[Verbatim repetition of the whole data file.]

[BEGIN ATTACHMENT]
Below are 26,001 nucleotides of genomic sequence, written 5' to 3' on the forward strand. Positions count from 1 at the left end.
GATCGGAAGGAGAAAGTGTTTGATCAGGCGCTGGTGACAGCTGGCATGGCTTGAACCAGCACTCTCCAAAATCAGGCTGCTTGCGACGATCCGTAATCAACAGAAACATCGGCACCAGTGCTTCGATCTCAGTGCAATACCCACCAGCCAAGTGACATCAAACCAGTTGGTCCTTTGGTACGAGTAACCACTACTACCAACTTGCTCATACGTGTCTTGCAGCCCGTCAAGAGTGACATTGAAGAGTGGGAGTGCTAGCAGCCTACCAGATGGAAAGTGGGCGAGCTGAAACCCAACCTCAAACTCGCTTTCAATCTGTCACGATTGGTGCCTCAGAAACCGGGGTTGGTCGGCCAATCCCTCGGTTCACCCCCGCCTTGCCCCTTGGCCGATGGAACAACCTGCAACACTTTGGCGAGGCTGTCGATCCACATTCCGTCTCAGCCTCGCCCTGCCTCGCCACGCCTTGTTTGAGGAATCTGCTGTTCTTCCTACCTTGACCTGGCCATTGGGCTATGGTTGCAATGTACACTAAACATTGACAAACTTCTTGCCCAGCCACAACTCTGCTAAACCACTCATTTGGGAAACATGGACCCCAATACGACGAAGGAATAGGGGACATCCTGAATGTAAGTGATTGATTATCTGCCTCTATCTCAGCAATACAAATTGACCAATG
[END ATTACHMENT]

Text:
Below are 26,001 nucleotides of genomic sequence, written 5' to 3' on the forward strand. Positions count from 1 at the left end.
GATCGGAAGGAGAAAGTGTTTGATCAGGCGCTGGTGACAGCTGGCATGGCTTGAACCAGCACTCTCCAAAATCAGGCTGCTTGCGACGATCCGTAATCAACAGAAACATCGGCACCAGTGCTTCGATCTCAGTGCAATACCCACCAGCCAAGTGACATCAAACCAGTTGGTCCTTTGGTACGAGTAACCACTACTACCAACTTGCTCATACGTGTCTTGCAGCCCGTCAAGAGTGACATTGAAGAGTGGGAGTGCTAGCAGCCTACCAGATGGAAAGTGGGCGAGCTGAAACCCAACCTCAAACTCGCTTTCAATCTGTCACGATTGGTGCCTCAGAAACCGGGGTTGGTCGGCCAATCCCTCGGTTCACCCCCGCCTTGCCCCTTGGCCGATGGAACAACCTGCAACACTTTGGCGAGGCTGTCGATCCACATTCCGTCTCAGCCTCGCCCTGCCTCGCCACGCCTTGTTTGAGGAATCTGCTGTTCTTCCTACCTTGACCTGGCCATTGGGCTATGGTTGCAATGTACACTAAACATTGACAAACTTCTTGCCCAGCCACAACTCTGCTAAACCACTCATTTGGGAAACATGGACCCCAATACGACGAAGGAATAGGGGACATCCTGAATGTAAGTGATTGATTATCTGCCTCTATCTCAGCAATACAAATTGACCAATG